Toronto residents fed up with short-term rentals used as party houses
Pop-up parties are resurfacing debate about appropriate use of short-term rentals in the city
Toronto residents have had enough of huge parties enabled by short-term rental sites such as Airbnb.
One house in North York, in particular, has prompted residents to come together to call collectively for action from city officials and their elected representatives.
The house, in Toronto's Lawnview Drive neighbourhood, has been rented at least once a month since March 22 for large gatherings. In June, residents complained to the city four times in five days after parties were held on a Tuesday and Wednesday.
Every time the house has been rented, residents say their otherwise quiet neighbourhood is completely disrupted. Problems include an influx of parked cars in no-parking zones, hundreds of intoxicated party guests, loud amplified music and lots of litter following the event.
Jack Dupuis, a neighbourhood resident, said it is "intolerable" that politicians and city staff have not responded to calls.
Dupuis has written to the offices of Ontario Premier Doug Ford, Toronto Mayor John Tory, local MPP Stan Cho and his Coun. John Filion. He said none of them have helped.
"I'm quite angry about that. I don't think that's right," Dupuis said. "There's something wrong with the system where you're elected… and don't help."
Councillor says there's a lack of enforceable laws
For his part, Filion said part of the problem is it's hard to know which laws could be applied to the party planners.
"You can only charge somebody with breaking a specific law, and at the moment, there's no law against obnoxious Airbnb rentals," he said.
Filion said the city had tried to take action more than a year ago by bringing in new regulations that would stop Airbnb from listing entire residences. Airbnb appealed those rules to the Ontario Municipal Board, now known as the Local Planning Appeal Tribunal.
"What I had said to the resident is, 'Isn't it ridiculous that your city government cannot pass a law that makes this illegal? It has to go through this non-elected body called the Ontario Municipal Board. The whole thing is ludicrous,'" Filion said. "This should have been made clearly illegal more than a year ago, and then we would've been able to charge people for renting their place illegally."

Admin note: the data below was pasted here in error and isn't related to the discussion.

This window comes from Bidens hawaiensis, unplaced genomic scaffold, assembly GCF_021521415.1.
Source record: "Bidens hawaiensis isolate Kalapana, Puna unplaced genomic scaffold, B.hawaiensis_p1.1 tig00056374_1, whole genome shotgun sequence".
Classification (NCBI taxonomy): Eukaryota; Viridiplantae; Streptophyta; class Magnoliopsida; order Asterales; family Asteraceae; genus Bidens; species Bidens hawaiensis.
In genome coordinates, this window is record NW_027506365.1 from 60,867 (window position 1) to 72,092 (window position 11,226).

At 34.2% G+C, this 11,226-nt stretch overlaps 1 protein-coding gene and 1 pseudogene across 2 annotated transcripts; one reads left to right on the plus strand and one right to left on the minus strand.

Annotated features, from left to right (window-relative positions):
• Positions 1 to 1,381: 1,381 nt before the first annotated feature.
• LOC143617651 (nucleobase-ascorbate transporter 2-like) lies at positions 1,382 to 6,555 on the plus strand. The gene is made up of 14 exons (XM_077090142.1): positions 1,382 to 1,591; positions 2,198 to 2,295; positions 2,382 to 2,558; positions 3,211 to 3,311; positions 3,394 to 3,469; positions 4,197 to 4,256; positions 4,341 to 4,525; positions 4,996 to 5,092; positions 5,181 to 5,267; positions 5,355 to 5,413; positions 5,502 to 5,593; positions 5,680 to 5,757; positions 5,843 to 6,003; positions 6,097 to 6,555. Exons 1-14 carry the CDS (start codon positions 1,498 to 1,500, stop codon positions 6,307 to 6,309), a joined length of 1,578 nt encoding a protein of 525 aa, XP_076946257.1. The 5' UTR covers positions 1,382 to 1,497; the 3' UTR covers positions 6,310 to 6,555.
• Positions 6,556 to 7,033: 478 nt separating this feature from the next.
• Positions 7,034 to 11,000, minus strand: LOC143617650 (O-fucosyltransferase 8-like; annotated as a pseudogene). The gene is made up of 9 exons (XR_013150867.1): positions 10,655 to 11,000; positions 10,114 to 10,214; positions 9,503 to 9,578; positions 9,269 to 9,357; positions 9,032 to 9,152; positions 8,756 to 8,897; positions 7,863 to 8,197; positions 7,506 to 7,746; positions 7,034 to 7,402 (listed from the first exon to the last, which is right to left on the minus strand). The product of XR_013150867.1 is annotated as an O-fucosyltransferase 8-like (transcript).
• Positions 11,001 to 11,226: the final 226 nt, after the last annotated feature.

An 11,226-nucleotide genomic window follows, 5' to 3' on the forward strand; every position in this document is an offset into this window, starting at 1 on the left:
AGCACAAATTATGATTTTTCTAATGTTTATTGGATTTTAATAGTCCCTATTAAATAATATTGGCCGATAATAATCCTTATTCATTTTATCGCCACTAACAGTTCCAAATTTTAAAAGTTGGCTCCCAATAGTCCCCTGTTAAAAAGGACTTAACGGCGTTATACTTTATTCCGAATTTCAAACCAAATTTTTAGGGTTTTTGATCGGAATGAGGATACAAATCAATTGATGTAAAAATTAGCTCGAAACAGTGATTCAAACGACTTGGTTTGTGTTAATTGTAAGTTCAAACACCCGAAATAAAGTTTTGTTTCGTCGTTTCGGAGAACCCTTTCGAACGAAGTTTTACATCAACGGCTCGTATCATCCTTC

As it stands now, advertised parties with an entrance fee are not allowed in residential zones.
The owner of the North York property told CBC News on Tuesday that it's no longer being rented out for parties. The home is also no longer listed on Airbnb.
When asked how Airbnb tries to prevent cases like these from occurring, Lindsey Scully, an Airbnb communications representative, said: "Airbnb works with communities across the country, including Toronto, to support fair and easy-to-follow regulations that ensure a healthy home-sharing environment.
"To date, Airbnb is the only home-sharing provider that has come to the table in a meaningful way."
Scully added: "The overwhelming majority of Airbnb hosts and guests are good neighbours and respectful travellers."
The site has a tool for residents to share concerns they have about a particular listing.
'A riot on the street'
Cavell King, a resident who lives two doors down from the North York party house, said at least 100 people attended a party on July 3.
"Basically, it was a riot on the street," King said. "The next morning, I had literally cleaned up garbage on the street. I found liquor bottles, beer bottles and air bombs. So basically they were setting off firecrackers and scaring, like, everyone."
When CBC News contacted the Instagram promoter of the July 3 party, the promoter responded that they simply re-post flyers but do not plan the parties themselves.
King called Toronto police when she noticed that one of the party attendees was parked in front of a fire hydrant.
"They actually said: 'Don't worry about them blocking the hydrant because they just ram the cars to get to the fire,'" she said.
When Dupuis called the police, he said the dispatcher told him that Toronto police no longer answer noise complaints and he had to call the city.
Filion said the city can only send bylaw enforcement officers to the scene because there is no law that can be used to charge the party planners.
"But it's very difficult to charge them," he said. "They're making a lot of noise, but as soon as somebody shows up, the noise stops so you have no noise decibels to measure and charge them with."
With files from Natalie Nanowski and Julia Knope